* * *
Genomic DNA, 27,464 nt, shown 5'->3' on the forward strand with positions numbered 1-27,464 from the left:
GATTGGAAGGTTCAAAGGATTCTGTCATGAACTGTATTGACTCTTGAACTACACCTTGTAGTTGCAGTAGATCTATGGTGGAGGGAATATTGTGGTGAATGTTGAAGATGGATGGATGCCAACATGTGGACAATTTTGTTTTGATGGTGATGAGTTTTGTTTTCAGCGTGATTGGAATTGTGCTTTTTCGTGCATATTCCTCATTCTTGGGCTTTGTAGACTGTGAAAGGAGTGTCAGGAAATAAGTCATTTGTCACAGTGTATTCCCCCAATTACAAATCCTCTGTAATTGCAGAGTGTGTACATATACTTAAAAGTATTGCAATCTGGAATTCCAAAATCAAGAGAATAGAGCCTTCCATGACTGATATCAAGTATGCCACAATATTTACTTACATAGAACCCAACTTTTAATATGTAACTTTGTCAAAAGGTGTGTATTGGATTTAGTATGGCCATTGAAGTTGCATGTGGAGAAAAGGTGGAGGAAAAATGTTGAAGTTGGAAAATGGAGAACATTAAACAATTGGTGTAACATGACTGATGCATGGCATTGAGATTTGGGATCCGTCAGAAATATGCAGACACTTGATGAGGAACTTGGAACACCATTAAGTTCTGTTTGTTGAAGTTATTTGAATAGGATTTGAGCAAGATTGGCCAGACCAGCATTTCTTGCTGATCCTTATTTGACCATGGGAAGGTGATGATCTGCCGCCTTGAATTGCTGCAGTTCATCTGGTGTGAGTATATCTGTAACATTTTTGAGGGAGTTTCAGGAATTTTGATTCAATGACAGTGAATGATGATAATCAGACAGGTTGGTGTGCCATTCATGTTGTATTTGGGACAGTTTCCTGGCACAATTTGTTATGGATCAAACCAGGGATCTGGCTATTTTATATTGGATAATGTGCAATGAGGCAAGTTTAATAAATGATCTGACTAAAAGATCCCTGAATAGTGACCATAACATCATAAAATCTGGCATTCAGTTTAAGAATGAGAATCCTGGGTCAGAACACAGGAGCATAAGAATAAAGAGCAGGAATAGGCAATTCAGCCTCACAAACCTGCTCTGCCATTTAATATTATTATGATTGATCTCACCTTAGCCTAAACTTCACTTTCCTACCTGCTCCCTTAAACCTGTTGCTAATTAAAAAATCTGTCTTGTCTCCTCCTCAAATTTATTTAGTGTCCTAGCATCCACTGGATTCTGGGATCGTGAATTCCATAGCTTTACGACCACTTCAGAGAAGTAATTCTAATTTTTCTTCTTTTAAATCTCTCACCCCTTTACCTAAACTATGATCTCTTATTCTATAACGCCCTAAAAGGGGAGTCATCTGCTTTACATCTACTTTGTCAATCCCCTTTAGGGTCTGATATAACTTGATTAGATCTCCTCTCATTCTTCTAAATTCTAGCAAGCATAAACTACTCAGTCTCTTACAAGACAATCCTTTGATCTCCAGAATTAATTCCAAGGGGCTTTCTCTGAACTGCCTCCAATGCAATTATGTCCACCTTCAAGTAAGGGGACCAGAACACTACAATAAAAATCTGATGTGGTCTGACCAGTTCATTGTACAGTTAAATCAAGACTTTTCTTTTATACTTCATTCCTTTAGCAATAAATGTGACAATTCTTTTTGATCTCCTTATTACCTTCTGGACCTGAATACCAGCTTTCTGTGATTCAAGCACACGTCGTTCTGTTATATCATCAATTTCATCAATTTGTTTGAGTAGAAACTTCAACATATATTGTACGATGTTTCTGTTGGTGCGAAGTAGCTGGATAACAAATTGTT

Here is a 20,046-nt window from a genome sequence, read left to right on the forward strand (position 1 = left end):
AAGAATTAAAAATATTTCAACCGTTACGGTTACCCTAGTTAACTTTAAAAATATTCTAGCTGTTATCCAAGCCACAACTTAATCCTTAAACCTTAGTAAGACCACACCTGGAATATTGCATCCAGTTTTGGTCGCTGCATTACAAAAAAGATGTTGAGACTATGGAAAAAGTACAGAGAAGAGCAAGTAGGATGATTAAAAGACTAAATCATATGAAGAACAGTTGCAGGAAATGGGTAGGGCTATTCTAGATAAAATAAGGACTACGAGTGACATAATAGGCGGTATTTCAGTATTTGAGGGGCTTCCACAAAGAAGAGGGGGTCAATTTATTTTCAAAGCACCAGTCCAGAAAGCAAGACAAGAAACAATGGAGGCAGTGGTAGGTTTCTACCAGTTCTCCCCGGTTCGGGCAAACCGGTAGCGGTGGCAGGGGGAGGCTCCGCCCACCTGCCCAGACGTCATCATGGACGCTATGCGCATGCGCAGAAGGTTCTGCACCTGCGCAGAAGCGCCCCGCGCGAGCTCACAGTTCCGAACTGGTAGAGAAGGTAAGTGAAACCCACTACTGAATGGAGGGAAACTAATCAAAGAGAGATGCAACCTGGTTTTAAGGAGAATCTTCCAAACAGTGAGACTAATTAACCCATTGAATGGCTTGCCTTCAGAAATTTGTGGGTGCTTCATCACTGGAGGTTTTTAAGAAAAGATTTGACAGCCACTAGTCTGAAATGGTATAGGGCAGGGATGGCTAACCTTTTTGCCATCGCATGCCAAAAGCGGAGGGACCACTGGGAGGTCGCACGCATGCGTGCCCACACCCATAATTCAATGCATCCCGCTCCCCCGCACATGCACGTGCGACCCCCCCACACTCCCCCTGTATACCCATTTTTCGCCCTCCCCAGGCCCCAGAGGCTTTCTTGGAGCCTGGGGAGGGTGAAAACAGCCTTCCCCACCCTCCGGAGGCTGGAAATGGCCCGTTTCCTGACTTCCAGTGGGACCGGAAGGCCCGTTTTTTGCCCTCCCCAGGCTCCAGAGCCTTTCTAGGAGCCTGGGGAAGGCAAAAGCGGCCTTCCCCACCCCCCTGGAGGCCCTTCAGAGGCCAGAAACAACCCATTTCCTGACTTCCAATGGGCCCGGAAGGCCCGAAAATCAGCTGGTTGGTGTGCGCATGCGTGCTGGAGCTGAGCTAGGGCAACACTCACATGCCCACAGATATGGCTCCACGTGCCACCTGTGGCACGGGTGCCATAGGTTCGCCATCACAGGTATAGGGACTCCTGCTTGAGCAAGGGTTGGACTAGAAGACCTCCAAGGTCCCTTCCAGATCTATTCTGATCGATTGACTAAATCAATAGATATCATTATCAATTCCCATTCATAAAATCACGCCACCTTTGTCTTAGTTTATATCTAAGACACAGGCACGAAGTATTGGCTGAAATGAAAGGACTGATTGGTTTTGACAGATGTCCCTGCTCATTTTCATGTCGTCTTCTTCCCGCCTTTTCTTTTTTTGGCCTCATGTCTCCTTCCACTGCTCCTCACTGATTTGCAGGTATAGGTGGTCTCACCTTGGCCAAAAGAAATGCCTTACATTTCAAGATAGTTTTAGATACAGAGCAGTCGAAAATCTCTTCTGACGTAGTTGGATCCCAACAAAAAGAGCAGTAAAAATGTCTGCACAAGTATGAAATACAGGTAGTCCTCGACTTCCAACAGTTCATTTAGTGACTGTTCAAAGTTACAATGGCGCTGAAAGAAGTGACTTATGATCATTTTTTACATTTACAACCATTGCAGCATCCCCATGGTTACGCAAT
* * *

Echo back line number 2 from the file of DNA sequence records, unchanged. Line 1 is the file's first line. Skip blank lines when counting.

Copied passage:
GATTGGAAGGTTCAAAGGATTCTGTCATGAACTGTATTGACTCTTGAACTACACCTTGTAGTTGCAGTAGATCTATGGTGGAGGGAATATTGTGGTGAATGTTGAAGATGGATGGATGCCAACATGTGGACAATTTTGTTTTGATGGTGATGAGTTTTGTTTTCAGCGTGATTGGAATTGTGCTTTTTCGTGCATATTCCTCATTCTTGGGCTTTGTAGACTGTGAAAGGAGTGTCAGGAAATAAGTCATTTGTCACAGTGTATTCCCCCAATTACAAATCCTCTGTAATTGCAGAGTGTGTACATATACTTAAAAGTATTGCAATCTGGAATTCCAAAATCAAGAGAATAGAGCCTTCCATGACTGATATCAAGTATGCCACAATATTTACTTACATAGAACCCAACTTTTAATATGTAACTTTGTCAAAAGGTGTGTATTGGATTTAGTATGGCCATTGAAGTTGCATGTGGAGAAAAGGTGGAGGAAAAATGTTGAAGTTGGAAAATGGAGAACATTAAACAATTGGTGTAACATGACTGATGCATGGCATTGAGATTTGGGATCCGTCAGAAATATGCAGACACTTGATGAGGAACTTGGAACACCATTAAGTTCTGTTTGTTGAAGTTATTTGAATAGGATTTGAGCAAGATTGGCCAGACCAGCATTTCTTGCTGATCCTTATTTGACCATGGGAAGGTGATGATCTGCCGCCTTGAATTGCTGCAGTTCATCTGGTGTGAGTATATCTGTAACATTTTTGAGGGAGTTTCAGGAATTTTGATTCAATGACAGTGAATGATGATAATCAGACAGGTTGGTGTGCCATTCATGTTGTATTTGGGACAGTTTCCTGGCACAATTTGTTATGGATCAAACCAGGGATCTGGCTATTTTATATTGGATAATGTGCAATGAGGCAAGTTTAATAAATGATCTGACTAAAAGATCCCTGAATAGTGACCATAACATCATAAAATCTGGCATTCAGTTTAAGAATGAGAATCCTGGGTCAGAACACAGGAGCATAAGAATAAAGAGCAGGAATAGGCAATTCAGCCTCACAAACCTGCTCTGCCATTTAATATTATTATGATTGATCTCACCTTAGCCTAAACTTCACTTTCCTACCTGCTCCCTTAAACCTGTTGCTAATTAAAAAATCTGTCTTGTCTCCTCCTCAAATTTATTTAGTGTCCTAGCATCCACTGGATTCTGGGATCGTGAATTCCATAGCTTTACGACCACTTCAGAGAAGTAATTCTAATTTTTCTTCTTTTAAATCTCTCACCCCTTTACCTAAACTATGATCTCTTATTCTATAACGCCCTAAAAGGGGAGTCATCTGCTTTACATCTACTTTGTCAATCCCCTTTAGGGTCTGATATAACTTGATTAGATCTCCTCTCATTCTTCTAAATTCTAGCAAGCATAAACTACTCAGTCTCTTACAAGACAATCCTTTGATCTCCAGAATTAATTCCAAGGGGCTTTCTCTGAACTGCCTCCAATGCAATTATGTCCACCTTCAAGTAAGGGGACCAGAACACTACAATAAAAATCTGATGTGGTCTGACCAGTTCATTGTACAGTTAAATCAAGACTTTTCTTTTATACTTCATTCCTTTAGCAATAAATGTGACAATTCTTTTTGATCTCCTTATTACCTTCTGGACCTGAATACCAGCTTTCTGTGATTCAAGCACACGTCGTTCTGTTATATCATCAATTTCATCAATTTGTTTGAGTAGAAACTTCAACATATATTGTACGATGTTTCTGTTGGTGCGAAGTAGCTGGATAACAAATTGTT